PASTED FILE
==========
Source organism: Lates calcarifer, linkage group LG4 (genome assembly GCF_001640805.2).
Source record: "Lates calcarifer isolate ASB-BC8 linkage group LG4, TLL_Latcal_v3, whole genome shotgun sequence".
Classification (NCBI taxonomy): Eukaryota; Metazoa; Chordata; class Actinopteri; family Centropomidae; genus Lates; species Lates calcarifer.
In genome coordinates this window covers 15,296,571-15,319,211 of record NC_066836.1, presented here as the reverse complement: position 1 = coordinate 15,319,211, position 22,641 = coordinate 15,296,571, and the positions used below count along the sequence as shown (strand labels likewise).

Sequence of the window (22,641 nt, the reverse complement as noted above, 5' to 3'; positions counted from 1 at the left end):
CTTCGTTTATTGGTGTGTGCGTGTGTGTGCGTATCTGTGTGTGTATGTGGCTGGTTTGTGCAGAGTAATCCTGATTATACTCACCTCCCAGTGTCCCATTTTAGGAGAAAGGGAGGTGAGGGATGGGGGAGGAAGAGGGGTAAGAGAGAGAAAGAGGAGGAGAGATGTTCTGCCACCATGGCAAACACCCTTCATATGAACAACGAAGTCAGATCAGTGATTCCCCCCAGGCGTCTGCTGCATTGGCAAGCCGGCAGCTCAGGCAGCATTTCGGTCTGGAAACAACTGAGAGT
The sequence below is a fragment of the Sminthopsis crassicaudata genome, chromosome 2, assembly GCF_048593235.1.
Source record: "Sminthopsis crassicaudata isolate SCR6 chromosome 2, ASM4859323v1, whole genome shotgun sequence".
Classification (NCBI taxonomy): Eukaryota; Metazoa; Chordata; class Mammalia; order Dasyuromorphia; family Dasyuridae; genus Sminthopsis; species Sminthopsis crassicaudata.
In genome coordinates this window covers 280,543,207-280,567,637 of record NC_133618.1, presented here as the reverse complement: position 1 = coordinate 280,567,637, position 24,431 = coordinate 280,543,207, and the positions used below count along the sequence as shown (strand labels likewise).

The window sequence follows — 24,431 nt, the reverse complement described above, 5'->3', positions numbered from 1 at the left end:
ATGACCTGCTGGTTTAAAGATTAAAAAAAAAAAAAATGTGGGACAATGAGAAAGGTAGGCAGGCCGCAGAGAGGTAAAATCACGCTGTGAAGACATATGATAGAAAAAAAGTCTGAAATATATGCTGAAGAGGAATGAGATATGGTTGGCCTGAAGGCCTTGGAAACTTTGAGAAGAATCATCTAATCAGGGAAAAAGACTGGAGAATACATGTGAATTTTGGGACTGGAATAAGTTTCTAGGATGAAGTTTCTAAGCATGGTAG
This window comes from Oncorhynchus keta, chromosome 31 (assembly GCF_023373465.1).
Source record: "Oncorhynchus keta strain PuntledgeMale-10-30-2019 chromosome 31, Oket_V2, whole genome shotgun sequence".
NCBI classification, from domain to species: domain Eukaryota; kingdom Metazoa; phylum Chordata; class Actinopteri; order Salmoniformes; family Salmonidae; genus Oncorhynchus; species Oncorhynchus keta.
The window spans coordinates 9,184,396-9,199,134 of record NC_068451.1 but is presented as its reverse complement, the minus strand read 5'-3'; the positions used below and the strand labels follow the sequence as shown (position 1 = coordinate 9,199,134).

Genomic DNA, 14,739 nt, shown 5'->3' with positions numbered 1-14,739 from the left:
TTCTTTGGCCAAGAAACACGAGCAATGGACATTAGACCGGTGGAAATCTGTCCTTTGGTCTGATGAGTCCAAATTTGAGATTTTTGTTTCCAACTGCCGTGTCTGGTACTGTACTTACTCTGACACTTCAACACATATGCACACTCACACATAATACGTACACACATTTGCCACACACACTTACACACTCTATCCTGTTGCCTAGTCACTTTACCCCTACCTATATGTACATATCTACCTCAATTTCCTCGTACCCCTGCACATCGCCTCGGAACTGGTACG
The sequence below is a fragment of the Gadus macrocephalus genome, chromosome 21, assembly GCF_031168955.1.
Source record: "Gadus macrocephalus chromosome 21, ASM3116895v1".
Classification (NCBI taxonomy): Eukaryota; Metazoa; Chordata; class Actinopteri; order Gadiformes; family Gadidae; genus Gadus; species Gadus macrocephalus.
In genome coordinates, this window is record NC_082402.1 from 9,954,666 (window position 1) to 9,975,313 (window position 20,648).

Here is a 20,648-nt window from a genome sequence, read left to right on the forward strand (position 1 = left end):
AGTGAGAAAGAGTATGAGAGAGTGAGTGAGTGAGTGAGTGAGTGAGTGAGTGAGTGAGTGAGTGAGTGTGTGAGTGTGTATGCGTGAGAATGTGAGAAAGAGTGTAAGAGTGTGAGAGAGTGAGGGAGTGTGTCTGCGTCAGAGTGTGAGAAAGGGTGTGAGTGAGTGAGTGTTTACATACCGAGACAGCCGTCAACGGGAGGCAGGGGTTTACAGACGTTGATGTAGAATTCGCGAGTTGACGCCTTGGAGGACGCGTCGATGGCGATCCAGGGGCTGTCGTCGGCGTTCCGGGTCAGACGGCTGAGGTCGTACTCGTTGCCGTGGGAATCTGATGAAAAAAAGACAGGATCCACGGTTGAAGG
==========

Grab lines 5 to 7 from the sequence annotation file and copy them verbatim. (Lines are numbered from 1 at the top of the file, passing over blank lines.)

Sequence of the window (22,641 nt, the reverse complement as noted above, 5' to 3'; positions counted from 1 at the left end):
CTTCGTTTATTGGTGTGTGCGTGTGTGTGCGTATCTGTGTGTGTATGTGGCTGGTTTGTGCAGAGTAATCCTGATTATACTCACCTCCCAGTGTCCCATTTTAGGAGAAAGGGAGGTGAGGGATGGGGGAGGAAGAGGGGTAAGAGAGAGAAAGAGGAGGAGAGATGTTCTGCCACCATGGCAAACACCCTTCATATGAACAACGAAGTCAGATCAGTGATTCCCCCCAGGCGTCTGCTGCATTGGCAAGCCGGCAGCTCAGGCAGCATTTCGGTCTGGAAACAACTGAGAGT
The sequence below is a fragment of the Sminthopsis crassicaudata genome, chromosome 2, assembly GCF_048593235.1.